My understanding is that all cash-like "gifts" from an employer are considered part of an employee's W-2 income. It's nearly impossible for an employer to give an actual tax-free gift to an employee since they would have to prove that it's not related in any way to the services that the employee provides.

whodidntante wrote: Tue Feb 11, 2020 2:03 pm Why would HR know anything about this?
It's a small company and one person handles HR and accounting/payroll.

Goal33 wrote: Tue Feb 11, 2020 2:05 pm next year's post:

"employer gave everybody a holiday gift except me"
Maybe, but that wouldn't bother me, honestly.

MnD wrote: Tue Feb 11, 2020 3:42 pm Do you take numerous entries from every pay stub and put them in a spreadsheet to be sure all the number totals match on your W-2? I don't.
No, we have a payroll site that summarizes everything, so it only takes a few minutes to see how the W-2 boxes are calculated.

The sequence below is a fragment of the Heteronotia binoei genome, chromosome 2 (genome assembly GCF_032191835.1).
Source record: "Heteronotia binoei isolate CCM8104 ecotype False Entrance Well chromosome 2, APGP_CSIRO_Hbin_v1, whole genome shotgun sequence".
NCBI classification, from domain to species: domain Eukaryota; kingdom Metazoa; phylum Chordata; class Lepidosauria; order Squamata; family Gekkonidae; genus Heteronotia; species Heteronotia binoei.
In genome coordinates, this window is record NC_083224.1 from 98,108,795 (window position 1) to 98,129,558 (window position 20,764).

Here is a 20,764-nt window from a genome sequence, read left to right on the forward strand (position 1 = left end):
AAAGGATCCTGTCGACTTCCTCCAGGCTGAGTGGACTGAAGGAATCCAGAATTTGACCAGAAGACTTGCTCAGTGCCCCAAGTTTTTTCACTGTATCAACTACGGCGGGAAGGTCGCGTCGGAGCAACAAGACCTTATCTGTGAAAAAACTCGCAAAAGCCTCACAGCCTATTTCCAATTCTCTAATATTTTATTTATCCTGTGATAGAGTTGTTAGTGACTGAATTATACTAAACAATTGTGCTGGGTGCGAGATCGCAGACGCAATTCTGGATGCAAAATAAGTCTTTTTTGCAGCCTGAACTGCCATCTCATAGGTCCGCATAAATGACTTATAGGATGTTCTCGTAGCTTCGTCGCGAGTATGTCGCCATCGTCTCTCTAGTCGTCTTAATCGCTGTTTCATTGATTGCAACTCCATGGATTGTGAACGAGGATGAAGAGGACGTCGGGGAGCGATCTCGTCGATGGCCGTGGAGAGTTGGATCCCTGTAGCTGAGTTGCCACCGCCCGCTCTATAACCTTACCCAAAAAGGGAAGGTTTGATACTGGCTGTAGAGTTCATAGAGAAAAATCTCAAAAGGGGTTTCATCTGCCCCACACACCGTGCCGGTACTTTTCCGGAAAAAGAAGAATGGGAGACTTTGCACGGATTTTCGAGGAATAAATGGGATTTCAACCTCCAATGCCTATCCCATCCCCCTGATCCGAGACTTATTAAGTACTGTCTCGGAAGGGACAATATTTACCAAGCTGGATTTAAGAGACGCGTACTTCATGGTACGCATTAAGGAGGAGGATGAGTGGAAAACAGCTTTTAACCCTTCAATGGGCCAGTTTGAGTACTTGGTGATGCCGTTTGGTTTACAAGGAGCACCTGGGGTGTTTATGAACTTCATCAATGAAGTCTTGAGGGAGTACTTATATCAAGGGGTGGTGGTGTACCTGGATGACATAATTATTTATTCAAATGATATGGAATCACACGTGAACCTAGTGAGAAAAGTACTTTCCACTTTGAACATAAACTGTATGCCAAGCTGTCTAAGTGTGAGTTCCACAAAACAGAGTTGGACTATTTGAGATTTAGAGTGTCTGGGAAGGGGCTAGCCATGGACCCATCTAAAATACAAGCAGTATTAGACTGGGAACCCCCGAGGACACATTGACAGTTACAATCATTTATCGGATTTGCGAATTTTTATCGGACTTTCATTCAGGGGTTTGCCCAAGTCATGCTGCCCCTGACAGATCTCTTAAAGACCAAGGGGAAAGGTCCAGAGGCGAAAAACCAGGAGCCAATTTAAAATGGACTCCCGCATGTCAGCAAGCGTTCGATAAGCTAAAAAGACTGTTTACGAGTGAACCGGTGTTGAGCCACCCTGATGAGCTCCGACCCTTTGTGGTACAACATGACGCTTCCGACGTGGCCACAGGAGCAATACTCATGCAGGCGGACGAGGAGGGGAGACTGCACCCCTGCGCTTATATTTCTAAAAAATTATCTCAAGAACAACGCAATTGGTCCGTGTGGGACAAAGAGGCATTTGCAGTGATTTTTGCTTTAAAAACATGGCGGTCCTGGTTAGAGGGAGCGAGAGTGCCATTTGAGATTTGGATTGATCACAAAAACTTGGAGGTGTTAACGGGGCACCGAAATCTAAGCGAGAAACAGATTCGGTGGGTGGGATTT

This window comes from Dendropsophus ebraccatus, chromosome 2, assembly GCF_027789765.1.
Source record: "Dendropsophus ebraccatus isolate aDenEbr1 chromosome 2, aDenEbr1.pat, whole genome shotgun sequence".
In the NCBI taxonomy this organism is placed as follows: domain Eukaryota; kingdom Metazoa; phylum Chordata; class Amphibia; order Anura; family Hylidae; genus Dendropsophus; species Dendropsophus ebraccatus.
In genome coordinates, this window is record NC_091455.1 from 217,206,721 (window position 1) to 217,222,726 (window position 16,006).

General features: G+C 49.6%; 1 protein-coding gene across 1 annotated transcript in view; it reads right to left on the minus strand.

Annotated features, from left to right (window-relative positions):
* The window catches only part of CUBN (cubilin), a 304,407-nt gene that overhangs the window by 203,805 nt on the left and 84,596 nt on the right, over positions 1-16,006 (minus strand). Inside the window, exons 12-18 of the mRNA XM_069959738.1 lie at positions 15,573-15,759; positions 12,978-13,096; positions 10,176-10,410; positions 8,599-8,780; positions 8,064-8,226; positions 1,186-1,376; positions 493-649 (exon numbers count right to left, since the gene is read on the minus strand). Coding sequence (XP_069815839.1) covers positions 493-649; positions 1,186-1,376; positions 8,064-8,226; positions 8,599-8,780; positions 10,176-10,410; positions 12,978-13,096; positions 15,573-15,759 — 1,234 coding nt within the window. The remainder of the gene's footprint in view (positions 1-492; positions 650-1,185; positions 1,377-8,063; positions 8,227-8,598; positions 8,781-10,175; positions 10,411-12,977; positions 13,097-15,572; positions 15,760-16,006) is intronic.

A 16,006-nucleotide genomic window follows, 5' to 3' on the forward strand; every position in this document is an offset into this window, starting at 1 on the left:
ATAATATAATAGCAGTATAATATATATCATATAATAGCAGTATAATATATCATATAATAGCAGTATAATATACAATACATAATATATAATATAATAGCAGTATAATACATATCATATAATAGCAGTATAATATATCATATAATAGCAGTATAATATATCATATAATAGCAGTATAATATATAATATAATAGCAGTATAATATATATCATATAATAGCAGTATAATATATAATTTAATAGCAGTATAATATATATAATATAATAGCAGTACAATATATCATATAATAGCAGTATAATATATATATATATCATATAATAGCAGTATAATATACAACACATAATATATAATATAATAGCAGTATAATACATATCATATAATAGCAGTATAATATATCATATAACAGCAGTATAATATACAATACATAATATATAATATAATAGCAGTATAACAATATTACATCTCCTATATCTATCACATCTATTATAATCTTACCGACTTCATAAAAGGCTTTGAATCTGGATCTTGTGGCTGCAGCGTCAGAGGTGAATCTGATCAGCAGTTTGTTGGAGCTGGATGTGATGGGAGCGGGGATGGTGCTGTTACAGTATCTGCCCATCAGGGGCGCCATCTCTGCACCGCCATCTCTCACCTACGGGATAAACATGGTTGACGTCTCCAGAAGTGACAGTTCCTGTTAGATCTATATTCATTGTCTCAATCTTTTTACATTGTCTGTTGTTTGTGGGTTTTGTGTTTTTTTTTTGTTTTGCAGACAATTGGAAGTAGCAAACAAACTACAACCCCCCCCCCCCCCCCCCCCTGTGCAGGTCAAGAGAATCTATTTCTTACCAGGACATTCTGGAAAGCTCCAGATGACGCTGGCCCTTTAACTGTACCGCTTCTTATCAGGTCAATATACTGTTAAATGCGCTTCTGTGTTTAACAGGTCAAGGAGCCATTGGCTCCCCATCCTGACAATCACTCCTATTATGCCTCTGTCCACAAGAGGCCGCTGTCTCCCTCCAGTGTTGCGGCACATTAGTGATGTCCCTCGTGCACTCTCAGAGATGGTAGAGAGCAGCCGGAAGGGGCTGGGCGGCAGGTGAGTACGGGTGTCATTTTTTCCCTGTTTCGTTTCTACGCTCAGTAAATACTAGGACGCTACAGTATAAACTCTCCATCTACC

Unladen_Swallow wrote: Tue Feb 11, 2020 4:25 pm First figure out what you're trying to achieve with all this back and forth.
I'm not looking to fight anyone or appear smarter, I just want to be able to do my taxes correctly so I don't get in trouble with the IRS. It seems like reporting it as "other income" is still misrepresenting the source, but perhaps it may be the least painful option overall.

Bobby206 wrote: Tue Feb 11, 2020 12:10 pm I am in the ignore it camp. I get a W2 and I pay taxes on that. I don't see if my employer made a mistake. If they did I imagine the IRS would be friendly to an employer mistake. I'd forget about it and move on.
If the company wants to mess up their taxes, that's fine with me, but when it affects my own taxes it becomes my problem. I don't think completely ignoring it is an option. I have a bank statement showing an extra deposit from payroll to my checking account. I either have to put it under "other income" as told or dispute the W-2 in some manner.